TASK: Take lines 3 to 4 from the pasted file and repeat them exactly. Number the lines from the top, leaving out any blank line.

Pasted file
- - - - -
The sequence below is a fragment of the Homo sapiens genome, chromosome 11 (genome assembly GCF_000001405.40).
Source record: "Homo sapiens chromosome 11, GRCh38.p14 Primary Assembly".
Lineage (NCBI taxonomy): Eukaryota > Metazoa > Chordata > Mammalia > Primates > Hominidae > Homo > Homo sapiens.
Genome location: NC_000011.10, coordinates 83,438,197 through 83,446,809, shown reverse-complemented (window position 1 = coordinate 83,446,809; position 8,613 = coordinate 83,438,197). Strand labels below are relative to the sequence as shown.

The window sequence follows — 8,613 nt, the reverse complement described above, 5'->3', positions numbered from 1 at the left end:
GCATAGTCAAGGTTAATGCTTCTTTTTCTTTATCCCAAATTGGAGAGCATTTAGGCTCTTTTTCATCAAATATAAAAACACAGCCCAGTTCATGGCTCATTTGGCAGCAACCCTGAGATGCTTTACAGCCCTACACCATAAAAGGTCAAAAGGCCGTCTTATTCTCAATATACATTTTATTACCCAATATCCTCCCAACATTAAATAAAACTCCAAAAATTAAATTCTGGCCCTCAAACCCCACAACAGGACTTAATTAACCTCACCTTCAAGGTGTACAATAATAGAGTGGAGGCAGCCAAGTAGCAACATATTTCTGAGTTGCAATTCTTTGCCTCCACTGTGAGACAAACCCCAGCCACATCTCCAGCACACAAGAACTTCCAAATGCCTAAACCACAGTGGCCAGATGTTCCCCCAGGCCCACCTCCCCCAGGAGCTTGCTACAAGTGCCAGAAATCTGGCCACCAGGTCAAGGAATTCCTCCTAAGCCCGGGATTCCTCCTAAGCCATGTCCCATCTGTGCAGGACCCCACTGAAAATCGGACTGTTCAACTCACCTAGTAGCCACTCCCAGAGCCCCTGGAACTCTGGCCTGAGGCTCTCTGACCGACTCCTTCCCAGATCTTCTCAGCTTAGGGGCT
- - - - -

Lineage (NCBI taxonomy): Eukaryota > Metazoa > Chordata > Mammalia > Primates > Hominidae > Homo > Homo sapiens.
Genome location: NC_000011.10, coordinates 83,438,197 through 83,446,809, shown reverse-complemented (window position 1 = coordinate 83,446,809; position 8,613 = coordinate 83,438,197). Strand labels below are relative to the sequence as shown.